Although more research is needed to confirm our findings (i.e., bigger sample, different geographical locations, various ages), it is important to recognize that men do feel anxious in the weight room, so that strategies to help minimize their anxiety may be developed. From an applied perspective, the next step in this field of research is to determine ways in which the weight training environment can be modified to diminish the anxiety men feel in the weight room.

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SOLUTIONS

Based on our findings, we suggest the following possible changes to the fitness environment to decrease social anxiety in males.

  • - Invest in All-Male Gyms. Given the popularity of female-only establishments and fitness classes, investing in all-male gyms might be worthwhile. A total of 24% of our male gym-goers cited the presence of attractive women as an anxiety-causing factor.
  • - Group Training Increases Competency. Small group training might help men feel less like the focus of attention. Working with small groups also fosters a focus on form, and the development of proper technique, which in turn might make men feel more competent in their ability to engage in weight-training exercises.
  • - More Gym Space = Less Anxiety. Another solution may be an increase in physical gym space and equipment availability. A total of 33% of our males indicated feeling anxious when others are hovering around them, waiting to use a piece of equipment. Larger spaces and more equipment would prevent people from clustering.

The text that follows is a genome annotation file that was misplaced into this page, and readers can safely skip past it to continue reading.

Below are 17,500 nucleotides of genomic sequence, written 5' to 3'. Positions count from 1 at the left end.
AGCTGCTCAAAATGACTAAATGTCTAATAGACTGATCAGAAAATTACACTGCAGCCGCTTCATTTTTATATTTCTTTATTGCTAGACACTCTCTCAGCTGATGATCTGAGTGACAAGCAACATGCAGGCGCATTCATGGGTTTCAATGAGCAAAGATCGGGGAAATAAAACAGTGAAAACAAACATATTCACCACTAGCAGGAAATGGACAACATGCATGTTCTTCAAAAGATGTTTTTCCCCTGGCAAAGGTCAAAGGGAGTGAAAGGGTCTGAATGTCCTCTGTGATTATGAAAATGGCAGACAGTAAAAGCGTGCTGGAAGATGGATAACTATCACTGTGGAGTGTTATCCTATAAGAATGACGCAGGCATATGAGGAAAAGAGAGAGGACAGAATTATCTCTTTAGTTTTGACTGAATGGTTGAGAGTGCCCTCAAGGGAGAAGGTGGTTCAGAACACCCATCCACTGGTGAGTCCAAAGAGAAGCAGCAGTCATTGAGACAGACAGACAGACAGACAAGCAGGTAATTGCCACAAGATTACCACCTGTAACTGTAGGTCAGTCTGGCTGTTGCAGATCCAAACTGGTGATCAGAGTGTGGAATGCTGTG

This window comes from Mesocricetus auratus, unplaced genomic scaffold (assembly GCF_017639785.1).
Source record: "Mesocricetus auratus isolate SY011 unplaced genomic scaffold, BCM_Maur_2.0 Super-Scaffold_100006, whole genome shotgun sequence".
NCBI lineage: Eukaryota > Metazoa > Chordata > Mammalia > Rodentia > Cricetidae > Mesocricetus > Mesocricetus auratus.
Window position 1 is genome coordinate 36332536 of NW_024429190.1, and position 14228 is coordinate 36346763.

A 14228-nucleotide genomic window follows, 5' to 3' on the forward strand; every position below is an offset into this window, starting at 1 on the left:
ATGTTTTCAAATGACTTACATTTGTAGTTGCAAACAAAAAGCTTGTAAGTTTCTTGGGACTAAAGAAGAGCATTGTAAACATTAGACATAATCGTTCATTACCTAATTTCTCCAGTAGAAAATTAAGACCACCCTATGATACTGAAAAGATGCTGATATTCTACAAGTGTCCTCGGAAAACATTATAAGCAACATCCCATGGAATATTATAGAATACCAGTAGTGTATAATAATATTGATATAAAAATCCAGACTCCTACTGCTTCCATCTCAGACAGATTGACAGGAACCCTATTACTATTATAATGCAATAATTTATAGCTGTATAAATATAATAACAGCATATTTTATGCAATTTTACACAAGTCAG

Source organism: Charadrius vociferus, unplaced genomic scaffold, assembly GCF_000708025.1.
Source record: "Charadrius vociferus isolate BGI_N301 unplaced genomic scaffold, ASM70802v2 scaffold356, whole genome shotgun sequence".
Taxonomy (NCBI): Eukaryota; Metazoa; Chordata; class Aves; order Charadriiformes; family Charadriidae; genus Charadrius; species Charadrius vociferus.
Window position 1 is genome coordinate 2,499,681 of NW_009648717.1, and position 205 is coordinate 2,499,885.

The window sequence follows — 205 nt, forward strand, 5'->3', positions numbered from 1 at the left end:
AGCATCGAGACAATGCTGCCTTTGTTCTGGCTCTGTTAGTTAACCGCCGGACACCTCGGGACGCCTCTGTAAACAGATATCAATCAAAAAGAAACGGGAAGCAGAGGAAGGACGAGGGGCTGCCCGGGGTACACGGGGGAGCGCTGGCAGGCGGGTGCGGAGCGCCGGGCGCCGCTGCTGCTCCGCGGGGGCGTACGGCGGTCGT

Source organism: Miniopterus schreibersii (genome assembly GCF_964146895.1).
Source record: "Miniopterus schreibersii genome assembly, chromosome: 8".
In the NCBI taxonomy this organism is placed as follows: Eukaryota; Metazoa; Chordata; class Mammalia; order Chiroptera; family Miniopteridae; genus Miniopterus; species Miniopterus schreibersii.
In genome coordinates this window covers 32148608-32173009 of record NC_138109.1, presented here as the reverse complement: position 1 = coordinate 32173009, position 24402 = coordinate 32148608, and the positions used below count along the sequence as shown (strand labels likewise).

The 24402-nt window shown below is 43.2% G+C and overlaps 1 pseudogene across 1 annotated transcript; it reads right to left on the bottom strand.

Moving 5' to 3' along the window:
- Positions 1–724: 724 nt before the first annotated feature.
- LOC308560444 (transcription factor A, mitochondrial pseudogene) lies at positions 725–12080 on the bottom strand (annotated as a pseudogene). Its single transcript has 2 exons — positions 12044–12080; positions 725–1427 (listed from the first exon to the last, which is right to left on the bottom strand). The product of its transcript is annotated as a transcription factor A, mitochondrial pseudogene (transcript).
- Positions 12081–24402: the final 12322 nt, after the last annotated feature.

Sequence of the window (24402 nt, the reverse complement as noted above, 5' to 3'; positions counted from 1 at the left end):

• - New to Exercise? Get Oriented. Offering male gym-goers — especially new exercisers — orientation programs when they begin to exercise may help reduce training mistakes and ultimately reduce their anxiety. New exercisers may be more likely to use too much weight and require a spotter’s assistance. By learning fundamental exercise skills, like form and proper movement, they may solicit less attention from spotters and trainers, fostering self-confidence and avoiding an anxiety-causing scenario.
  • - Buddy Up with a Trainer. Elsewhere, more personal trainer availability may work to decrease these training mistakes, as well as normalize the idea of working out with a trainer and eliminate any feelings of social shame associated with requiring assistance for one’s workout. It may be advantageous for personal trainers and fitness professionals working out in the gym to build relationships with their clients to reduce feelings of anxiety associated with assistance and foster a coach-athlete relationship, rather than taking on a role of corrector or attendant. Instead, fostering a coach-athlete relationship and normalizing intervention when needed with all gym-goers could work to reduce or eliminate anxiety felt by men in the weight room.
  • - Feeling Anxious in the Weight Room? You are Not Alone. A potentially powerful course of action might be to modify society’s perceptions of the weight-training environment, where men are supposed and expected to thrive. By normalizing the construct of male anxiety in gym settings, we can foster conversations and encourage people to feel more comfortable with their insecurities in an exercise environment — thus helping us learn more about possible solutions and interventions to alleviate those feelings of anxiety and promote physically active and mentally healthy lifestyles for all exercisers.
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BRIDGING THE GAP

To date, most research examining anxiety in the weight room has been conducted with women. It is evident, however, that men also perceive themselves to be anxious in certain situations in weight training environments. Knowing what situations and contexts make men feel most anxious, and that a relationship exists between perceived anxiety and the drive for muscularity in men, we can more purposefully seek solutions to make exercise environments inviting for all.